WASHINGTON, Dec. 10, 2014 – Everyone loves spending time with family and friends enjoying special winter treats, but you might want to think twice before reaching for some traditional dishes. Raw meat dishes like tartare may be more common this time of year, but they still come with health risks.
“Tiger meat” is another traditional winter dish. Despite the name, this dish is not made using meat from tigers. It’s a holiday mixture of raw ground beef, raw eggs, onions and other seasonings served on rye bread or crackers. Beef tartare, tiger meat, and dishes alike have ground beef and eggs that pose a health hazard when eaten undercooked or raw.
Not All Traditions Are Safe
Raw ground beef has been associated with several large outbreaks of foodborne illness. In 2012, an E. coli O157:H7 outbreak that sickened 17 people in Wisconsin was caused by this traditional dish.
E. coli infections can ruin your holiday, causing severe stomach cramps and diarrhea, kidney failure, and even death. E. coli is particularly dangerous for people with weakened immune systems, children, and older adults.
In addition to E. coli, eating raw ground beef and raw egg can expose you to Salmonella, Listeria, and Campylobacter bacterium.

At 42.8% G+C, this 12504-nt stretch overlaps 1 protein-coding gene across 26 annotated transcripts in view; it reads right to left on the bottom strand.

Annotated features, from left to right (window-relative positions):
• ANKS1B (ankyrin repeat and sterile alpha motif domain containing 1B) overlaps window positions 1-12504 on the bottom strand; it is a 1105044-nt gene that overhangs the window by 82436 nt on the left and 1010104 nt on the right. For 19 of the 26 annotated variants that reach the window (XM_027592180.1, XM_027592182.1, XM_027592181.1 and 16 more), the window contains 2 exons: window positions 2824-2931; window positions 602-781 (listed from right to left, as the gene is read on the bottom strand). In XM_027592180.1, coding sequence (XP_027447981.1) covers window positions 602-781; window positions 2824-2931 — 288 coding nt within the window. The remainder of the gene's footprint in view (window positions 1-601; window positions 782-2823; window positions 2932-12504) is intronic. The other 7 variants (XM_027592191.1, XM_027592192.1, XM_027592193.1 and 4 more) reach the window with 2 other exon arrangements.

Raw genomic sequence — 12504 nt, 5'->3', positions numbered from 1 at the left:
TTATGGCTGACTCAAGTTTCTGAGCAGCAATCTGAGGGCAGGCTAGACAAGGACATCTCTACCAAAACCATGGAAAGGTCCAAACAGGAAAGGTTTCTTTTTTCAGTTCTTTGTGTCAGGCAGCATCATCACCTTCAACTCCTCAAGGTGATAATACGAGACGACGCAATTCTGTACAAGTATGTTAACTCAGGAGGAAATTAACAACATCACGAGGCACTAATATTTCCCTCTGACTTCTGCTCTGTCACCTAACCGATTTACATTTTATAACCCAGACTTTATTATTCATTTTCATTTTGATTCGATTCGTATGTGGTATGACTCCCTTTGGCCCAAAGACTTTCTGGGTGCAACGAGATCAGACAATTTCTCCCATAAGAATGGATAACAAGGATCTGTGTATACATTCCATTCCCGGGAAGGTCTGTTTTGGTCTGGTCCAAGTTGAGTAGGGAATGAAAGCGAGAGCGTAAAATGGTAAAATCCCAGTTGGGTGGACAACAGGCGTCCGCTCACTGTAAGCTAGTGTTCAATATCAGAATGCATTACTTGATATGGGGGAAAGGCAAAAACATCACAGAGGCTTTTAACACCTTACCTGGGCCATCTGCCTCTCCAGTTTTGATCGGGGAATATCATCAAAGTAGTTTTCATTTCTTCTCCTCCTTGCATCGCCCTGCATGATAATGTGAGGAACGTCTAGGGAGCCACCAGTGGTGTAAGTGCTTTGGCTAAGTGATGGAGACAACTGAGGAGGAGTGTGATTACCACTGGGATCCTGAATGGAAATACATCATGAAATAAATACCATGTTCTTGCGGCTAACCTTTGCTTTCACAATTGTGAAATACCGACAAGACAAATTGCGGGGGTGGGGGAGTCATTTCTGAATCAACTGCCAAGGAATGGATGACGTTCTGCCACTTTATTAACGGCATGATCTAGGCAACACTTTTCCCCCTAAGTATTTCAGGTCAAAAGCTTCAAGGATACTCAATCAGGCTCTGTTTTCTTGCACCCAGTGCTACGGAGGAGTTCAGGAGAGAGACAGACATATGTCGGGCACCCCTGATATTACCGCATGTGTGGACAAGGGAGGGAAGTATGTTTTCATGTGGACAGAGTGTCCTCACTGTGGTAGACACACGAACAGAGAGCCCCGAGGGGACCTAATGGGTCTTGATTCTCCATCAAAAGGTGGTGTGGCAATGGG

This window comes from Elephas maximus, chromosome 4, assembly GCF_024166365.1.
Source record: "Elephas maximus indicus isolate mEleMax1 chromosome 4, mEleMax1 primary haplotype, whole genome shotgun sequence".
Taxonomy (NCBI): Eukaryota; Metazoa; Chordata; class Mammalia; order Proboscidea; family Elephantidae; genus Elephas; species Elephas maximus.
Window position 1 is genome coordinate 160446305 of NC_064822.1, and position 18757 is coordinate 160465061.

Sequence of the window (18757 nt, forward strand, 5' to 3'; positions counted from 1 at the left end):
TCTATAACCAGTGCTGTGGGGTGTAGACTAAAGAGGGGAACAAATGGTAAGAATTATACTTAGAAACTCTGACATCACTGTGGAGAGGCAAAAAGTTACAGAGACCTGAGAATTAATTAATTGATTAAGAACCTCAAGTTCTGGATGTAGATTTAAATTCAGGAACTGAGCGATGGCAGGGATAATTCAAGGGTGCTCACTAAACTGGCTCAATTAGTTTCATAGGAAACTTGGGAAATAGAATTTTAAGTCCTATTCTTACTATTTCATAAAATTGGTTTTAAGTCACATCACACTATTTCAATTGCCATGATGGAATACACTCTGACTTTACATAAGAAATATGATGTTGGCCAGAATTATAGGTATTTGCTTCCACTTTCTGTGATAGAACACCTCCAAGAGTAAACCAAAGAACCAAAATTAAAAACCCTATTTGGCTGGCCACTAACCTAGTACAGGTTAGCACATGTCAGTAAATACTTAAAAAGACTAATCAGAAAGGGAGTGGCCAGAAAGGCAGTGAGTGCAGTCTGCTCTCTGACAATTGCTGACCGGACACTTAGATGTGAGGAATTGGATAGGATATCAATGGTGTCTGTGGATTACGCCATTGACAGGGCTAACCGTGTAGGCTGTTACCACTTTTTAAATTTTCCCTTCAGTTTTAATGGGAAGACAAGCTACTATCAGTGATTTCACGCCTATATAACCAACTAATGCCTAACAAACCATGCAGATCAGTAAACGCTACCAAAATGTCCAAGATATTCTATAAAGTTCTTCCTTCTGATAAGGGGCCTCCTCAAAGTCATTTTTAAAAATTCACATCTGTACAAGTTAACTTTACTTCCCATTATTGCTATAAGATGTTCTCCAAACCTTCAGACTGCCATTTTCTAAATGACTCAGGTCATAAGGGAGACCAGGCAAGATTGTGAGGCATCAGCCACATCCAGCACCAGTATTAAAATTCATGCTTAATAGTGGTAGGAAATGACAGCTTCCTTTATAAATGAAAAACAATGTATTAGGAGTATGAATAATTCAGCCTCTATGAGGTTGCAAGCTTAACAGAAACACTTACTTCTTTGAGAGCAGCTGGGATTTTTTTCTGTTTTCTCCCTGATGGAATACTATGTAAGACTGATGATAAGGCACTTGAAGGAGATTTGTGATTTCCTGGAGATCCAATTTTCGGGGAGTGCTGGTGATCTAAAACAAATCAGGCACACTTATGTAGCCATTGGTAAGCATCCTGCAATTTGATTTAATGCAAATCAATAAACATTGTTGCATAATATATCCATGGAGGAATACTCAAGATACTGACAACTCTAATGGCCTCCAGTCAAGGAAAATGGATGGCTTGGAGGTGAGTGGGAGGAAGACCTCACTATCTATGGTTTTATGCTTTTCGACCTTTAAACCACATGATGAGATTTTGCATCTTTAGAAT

Cook To the Right Temperature
Most bacteria in meat, poultry, seafood, and eggs can be killed by thorough cooking. To prevent illness, ground beef should always be cooked to an internal temperature of 160 °F. The only way to tell if the temperature is right is with a food thermometer. Color is not an accurate indicator that ground beef is fully cooked. Also, if you’re cooking another dish like meatballs or mealoaf, remember not to try any of the dishes before cooking, even if you just want to taste the seasoning.
Consumers can learn more about key food safety practices at Foodsafety.gov and follow @USDAFoodSafety on Twitter. Consumers with questions about food safety, can call the USDA Meat and Poultry Hotline at 1-888-MPHotline (1-888-674-6854) or chat live with a food safety specialist at AskKaren.gov, available from 10 a.m. to 4 p.m. Eastern Time, Monday through Friday, in English or Spanish.
Bridgette A. Keefe
Public Affairs Specialist | Food Safety Education Staff